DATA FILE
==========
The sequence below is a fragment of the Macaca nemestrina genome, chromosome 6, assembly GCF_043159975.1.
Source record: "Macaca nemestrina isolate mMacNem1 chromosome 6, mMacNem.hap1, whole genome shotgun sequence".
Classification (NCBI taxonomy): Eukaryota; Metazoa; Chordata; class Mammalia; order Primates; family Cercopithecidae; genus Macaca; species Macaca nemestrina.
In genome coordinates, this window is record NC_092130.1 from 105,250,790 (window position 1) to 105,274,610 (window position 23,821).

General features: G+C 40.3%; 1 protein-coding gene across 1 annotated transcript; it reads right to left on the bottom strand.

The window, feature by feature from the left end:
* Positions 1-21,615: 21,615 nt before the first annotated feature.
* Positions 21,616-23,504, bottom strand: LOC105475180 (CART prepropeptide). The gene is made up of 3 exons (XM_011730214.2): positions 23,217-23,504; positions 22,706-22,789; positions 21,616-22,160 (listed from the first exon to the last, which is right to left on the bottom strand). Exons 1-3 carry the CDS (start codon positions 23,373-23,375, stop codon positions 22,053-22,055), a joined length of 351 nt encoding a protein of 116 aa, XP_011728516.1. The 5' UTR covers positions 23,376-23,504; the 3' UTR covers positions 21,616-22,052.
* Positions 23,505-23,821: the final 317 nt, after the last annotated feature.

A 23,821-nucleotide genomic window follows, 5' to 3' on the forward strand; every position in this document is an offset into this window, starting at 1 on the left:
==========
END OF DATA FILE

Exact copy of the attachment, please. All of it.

The sequence below is a fragment of the Macaca nemestrina genome, chromosome 6, assembly GCF_043159975.1.
Source record: "Macaca nemestrina isolate mMacNem1 chromosome 6, mMacNem.hap1, whole genome shotgun sequence".
Classification (NCBI taxonomy): Eukaryota; Metazoa; Chordata; class Mammalia; order Primates; family Cercopithecidae; genus Macaca; species Macaca nemestrina.
In genome coordinates, this window is record NC_092130.1 from 105,250,790 (window position 1) to 105,274,610 (window position 23,821).

General features: G+C 40.3%; 1 protein-coding gene across 1 annotated transcript; it reads right to left on the bottom strand.

The window, feature by feature from the left end:
* Positions 1-21,615: 21,615 nt before the first annotated feature.
* Positions 21,616-23,504, bottom strand: LOC105475180 (CART prepropeptide). The gene is made up of 3 exons (XM_011730214.2): positions 23,217-23,504; positions 22,706-22,789; positions 21,616-22,160 (listed from the first exon to the last, which is right to left on the bottom strand). Exons 1-3 carry the CDS (start codon positions 23,373-23,375, stop codon positions 22,053-22,055), a joined length of 351 nt encoding a protein of 116 aa, XP_011728516.1. The 5' UTR covers positions 23,376-23,504; the 3' UTR covers positions 21,616-22,052.
* Positions 23,505-23,821: the final 317 nt, after the last annotated feature.

A 23,821-nucleotide genomic window follows, 5' to 3' on the forward strand; every position in this document is an offset into this window, starting at 1 on the left: